How to achieve good internal communication in the organization? Communications specialist Dustin York explains what effective internal communications look like in new conditions.
In the last two years, we have seen many articles in the spirit of “Internal communications are now more important than anything else”, “Boss is obliged to communicate with his colleagues more than ever”.
These statements are true, but like many others, have you ever wondered, “Yes, but what exactly does that mean?” What exactly does increased communication look like? How do we achieve this? These are important issues because many people have had the misfortune to feel pressured or coerced into seemingly communicative activities, which they feel are counterproductive, burdened with stress, and a complete waste of time. It is not enough to just repeat the mantra “more communication, more communication”.
Rather, it shows that your organization uses practices that employees don’t like and even hate passionately (for example, “Happy Zoom Hours”). Two years later, it shouldn’t be the same in the wanderings on this topic. So, for the sake of clarity, let’s try to explain what “more communication” ultimately means and how to achieve it.
Greater transparency is needed
The first thing to keep in mind is that some methods so far have been ineffective and co-workers no longer want pointless communication. It must be aimed at a specific goal, and that goal is transparency. For transparency to become the leitmotif of communication, we need to realize that we will never go back to the way workplace management and communication processes were structured before the pandemic.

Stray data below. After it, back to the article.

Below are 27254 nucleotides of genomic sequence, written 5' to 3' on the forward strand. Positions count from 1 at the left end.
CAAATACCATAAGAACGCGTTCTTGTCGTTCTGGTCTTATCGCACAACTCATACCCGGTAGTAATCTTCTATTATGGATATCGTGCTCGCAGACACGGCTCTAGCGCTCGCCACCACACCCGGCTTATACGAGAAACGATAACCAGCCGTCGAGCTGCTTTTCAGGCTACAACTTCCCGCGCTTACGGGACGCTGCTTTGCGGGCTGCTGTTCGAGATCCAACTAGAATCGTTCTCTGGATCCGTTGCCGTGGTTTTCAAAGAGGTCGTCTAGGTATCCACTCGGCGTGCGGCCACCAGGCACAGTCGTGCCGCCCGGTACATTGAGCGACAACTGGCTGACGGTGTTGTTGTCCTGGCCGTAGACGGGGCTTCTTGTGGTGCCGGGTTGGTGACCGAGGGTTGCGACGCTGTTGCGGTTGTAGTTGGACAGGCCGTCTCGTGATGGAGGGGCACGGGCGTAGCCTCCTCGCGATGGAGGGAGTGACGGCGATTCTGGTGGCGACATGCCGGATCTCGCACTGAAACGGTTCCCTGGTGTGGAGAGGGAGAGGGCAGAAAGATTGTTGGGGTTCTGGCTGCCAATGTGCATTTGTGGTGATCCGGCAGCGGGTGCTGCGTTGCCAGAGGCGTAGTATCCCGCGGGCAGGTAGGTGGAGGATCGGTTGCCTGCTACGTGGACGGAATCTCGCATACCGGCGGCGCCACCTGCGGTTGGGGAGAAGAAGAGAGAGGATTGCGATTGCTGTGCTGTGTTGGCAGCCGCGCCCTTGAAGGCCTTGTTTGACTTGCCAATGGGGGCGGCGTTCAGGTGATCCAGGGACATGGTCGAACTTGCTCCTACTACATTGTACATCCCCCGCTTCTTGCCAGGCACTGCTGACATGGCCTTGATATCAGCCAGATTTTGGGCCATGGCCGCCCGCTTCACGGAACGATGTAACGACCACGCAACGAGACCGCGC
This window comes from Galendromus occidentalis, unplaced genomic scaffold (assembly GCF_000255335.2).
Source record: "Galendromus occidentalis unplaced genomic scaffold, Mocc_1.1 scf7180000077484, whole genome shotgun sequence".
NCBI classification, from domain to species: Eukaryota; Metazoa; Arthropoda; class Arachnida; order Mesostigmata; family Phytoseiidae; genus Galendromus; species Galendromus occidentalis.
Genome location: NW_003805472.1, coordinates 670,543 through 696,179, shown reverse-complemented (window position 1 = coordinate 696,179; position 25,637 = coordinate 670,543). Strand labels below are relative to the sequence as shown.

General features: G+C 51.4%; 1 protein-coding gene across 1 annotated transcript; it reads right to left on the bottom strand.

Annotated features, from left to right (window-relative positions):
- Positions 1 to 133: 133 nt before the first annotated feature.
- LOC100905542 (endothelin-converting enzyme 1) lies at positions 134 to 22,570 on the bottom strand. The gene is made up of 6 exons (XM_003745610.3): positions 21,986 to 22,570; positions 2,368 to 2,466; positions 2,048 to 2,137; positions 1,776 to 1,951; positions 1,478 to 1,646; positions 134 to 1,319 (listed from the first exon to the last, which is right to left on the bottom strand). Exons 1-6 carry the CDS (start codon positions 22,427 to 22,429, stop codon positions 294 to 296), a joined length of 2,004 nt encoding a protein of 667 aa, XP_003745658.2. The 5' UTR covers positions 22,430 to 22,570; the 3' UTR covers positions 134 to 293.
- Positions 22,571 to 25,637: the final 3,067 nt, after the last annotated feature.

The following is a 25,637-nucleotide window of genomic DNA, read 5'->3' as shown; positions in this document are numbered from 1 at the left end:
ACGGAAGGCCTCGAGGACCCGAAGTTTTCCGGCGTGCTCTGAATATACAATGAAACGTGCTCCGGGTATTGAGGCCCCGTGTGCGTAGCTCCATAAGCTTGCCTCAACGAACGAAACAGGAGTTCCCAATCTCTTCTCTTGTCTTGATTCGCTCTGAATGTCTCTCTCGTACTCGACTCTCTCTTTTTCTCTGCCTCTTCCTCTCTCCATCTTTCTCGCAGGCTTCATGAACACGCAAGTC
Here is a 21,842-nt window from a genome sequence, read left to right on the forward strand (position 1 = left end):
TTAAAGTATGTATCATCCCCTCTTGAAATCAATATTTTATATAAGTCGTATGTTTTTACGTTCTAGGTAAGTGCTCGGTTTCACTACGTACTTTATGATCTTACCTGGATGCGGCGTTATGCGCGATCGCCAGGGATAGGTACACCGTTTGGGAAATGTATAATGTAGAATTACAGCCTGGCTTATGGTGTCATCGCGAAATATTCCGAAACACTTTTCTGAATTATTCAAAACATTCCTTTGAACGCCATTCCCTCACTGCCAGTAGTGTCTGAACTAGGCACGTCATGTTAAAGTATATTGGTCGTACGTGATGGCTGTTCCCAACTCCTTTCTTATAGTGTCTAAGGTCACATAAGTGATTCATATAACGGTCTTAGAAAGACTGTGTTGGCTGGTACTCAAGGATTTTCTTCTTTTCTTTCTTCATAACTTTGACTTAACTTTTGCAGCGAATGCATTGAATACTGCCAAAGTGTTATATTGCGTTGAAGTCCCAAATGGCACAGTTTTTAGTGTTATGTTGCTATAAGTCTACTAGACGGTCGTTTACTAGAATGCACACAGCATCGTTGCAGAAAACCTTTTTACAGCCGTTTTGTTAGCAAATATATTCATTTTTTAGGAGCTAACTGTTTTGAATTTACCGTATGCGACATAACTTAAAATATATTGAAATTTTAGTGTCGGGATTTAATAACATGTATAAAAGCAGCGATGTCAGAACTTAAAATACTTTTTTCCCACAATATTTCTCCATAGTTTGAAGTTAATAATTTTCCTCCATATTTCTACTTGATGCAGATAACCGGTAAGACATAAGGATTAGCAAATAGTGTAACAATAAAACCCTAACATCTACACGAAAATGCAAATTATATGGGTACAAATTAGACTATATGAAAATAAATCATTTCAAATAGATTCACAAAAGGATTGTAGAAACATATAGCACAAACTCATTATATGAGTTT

What exactly do contributors want transparency for? Because of everything that affects them. For example, where will they work, what will they work on, etc. Even if there is no clear decision on these issues, be honest about what stages you are in the discussion process.
For example, when the news about the Omicron strain first appeared, you can be sure that your employees were worried about what would happen next.
Many of them have just returned to the office with relief and do not know whether they will not have to switch from home mode again. Uncertainty is alarming, and even if you don’t know the answers to these problems, keep your co-workers informed. This in itself gives hope.
Of course, such openness requires a lot of information, as the company’s policies and requirements need to change several times in response to what is happening. A large amount of information needs frequent and constant communication and it is good that this is what most employees want.
According to one study, 90% of employees want their company’s management to communicate with them at least once a week. Such frequent internal communication maintains the motivation of employees, and their commitment to the goals and objectives of the company, and helps to keep them in this job.
Three keys to good internal communication
In transparent internal communication we must remember the three key points – it must be asynchronous, planned, and multimodal.
Synchronous communication can cause employees to lose their most productive hours participating in Zoom meetings. This often provokes dissatisfied comments from them / “we could have done this by e-mail” /. And this is not because they do not want to know the content of the message, but because they want to be able to receive it following their rhythm. So make this communication asynchronous.